Rapid Population Growth

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Rapid population growth in developing countries and cities around the world in the last three to four decades has had serious challenges and consequences particularly on urban housing (United Nations Centre for Human Settlements (UNCHS), 2009). United Nations Habitat in 2009, described this problem as particularly worrying as it constitutes a crucial element that affect the long term outlook of humanity (UNCHS, 2009). Housing is increasingly becoming a scarce commodity in many cities in the developing world because this rapid population growth concentrates in cities. In 2009, it was estimated that, about 100 million people are homeless in the sense that they live in insecure or temporary structures or in squatter settlements (UNCHS, 2009).…show more content…
As the population of Chorkor increases, most people are without housing and place to sleep. With less accommodation, people at work think of where to sleep which affect their health as they have no better place to rest at night. The housing problem in the area leaves questions as to what measures are being put in place by authorities to improve housing in chorkor
1.3 Research questions
• What are the causes of population growth in Chorkor from 2012-2015?
• What can be done by community leaders to solve accommodation and housing problem at Chorkor?
1.4 Objectives of the Study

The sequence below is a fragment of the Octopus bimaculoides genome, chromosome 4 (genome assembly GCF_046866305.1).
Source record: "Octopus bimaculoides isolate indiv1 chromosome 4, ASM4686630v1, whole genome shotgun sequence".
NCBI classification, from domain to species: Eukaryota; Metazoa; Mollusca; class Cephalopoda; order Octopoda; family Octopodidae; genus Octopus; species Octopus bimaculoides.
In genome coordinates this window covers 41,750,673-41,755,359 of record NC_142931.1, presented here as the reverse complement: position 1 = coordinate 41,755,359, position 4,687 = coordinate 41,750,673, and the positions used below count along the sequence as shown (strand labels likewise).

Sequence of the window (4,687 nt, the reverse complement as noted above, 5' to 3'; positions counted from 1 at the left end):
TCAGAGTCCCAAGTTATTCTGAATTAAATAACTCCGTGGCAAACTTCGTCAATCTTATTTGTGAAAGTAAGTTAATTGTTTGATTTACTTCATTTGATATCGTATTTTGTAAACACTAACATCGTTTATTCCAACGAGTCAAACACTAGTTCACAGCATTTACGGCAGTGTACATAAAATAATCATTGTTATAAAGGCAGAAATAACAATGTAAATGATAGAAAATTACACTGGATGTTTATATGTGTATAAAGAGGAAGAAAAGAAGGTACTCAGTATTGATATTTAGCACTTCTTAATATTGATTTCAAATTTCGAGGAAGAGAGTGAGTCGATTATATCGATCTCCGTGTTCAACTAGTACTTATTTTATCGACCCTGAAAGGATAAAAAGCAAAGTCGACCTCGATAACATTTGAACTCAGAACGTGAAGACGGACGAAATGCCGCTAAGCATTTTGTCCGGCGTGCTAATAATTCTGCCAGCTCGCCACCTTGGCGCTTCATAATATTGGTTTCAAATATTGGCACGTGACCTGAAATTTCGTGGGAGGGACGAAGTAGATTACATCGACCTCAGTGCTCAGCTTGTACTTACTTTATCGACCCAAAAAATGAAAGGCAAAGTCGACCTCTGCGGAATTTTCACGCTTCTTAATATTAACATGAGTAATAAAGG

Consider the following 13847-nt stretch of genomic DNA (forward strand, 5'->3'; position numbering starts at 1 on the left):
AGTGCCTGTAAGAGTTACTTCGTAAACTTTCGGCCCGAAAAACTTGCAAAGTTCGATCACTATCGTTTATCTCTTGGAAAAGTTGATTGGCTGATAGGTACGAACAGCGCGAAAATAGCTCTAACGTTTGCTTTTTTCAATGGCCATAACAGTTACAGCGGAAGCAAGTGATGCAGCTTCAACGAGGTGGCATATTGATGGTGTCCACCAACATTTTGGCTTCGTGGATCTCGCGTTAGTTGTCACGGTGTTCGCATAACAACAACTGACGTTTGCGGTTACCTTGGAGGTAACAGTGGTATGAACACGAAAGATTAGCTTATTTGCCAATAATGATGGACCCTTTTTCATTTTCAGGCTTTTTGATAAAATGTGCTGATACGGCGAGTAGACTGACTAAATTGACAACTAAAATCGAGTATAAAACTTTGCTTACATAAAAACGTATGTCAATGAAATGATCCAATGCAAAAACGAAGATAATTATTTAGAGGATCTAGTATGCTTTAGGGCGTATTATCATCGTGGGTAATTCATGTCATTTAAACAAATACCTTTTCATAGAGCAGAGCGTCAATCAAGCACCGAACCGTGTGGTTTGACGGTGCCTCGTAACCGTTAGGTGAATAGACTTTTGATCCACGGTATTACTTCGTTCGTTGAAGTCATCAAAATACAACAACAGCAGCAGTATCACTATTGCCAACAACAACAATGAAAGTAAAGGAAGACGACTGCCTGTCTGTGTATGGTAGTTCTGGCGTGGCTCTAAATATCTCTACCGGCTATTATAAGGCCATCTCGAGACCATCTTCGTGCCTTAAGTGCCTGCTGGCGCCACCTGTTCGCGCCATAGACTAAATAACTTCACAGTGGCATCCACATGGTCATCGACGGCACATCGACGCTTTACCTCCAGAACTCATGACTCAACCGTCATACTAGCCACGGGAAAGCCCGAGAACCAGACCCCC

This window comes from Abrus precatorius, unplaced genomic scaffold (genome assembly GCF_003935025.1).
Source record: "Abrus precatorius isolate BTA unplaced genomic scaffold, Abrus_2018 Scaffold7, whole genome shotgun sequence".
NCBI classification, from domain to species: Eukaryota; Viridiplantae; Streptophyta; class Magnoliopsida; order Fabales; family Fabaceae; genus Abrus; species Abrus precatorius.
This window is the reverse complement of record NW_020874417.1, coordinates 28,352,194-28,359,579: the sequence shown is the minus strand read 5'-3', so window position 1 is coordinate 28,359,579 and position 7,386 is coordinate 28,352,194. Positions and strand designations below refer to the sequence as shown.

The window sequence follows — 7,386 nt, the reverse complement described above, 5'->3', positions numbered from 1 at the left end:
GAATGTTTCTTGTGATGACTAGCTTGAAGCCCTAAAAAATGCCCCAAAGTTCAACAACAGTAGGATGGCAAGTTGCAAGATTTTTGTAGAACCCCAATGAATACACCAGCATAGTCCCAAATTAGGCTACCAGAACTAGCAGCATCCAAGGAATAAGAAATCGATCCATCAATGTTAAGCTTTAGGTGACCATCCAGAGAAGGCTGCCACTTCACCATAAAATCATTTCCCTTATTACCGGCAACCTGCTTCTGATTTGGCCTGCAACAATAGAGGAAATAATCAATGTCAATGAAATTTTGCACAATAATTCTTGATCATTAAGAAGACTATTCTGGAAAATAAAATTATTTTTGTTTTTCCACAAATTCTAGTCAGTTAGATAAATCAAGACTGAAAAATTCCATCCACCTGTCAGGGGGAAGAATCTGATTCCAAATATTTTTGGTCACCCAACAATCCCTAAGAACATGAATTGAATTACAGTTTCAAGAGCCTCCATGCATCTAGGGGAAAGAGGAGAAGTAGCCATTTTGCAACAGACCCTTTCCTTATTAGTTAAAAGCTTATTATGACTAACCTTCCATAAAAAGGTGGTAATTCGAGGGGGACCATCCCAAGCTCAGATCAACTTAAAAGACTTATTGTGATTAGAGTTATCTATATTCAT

1. Examine the causes of population growth at Chorkor from 2012-2015.
2. Suggest measures to help curb the housing problem in Chorkor.

CHAPTER TWO
LITERATURE REVIEW
2.0 Introduction
This section of the research work aims at placing the study in a scholarly context by reviewing the main contributions made by researchers on the issue of population. It unveils some of the global views that scholars have shared particularly on population increase. This seeks to put the problem in its right
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Life expectancy at birth was as low as 50 years in 2005. Infant mortality rate was 76 per 1000 live births in 2006, while the maternal mortality ratio has remained unacceptably high at 435 per 100,000 live births (Bowen, 2002).
Ghana's first post-independence population census in 1961 counted about 6.7 million inhabitants. By 1970 the national census registered 8.5 million people, about a 27 percent increase, while due to unchecked immigration a census in 1984 recorded a figure of 12.3 million—almost double the 1960 figure. The continued unchecked immigration saw the nation's population estimated to have increased to about 15 million in 1990 and to an estimated 17.2 million in mid-1994, with an annual growth rate of 2.2 percent for the period between 1965 and 1980, a 3.4 percent growth rate for 1981 through 1989, and a 1992 growth rate of 3.2 percent. The country's population was originally projected to surpass 20 million by the year 2025(Owusa-Ansah,

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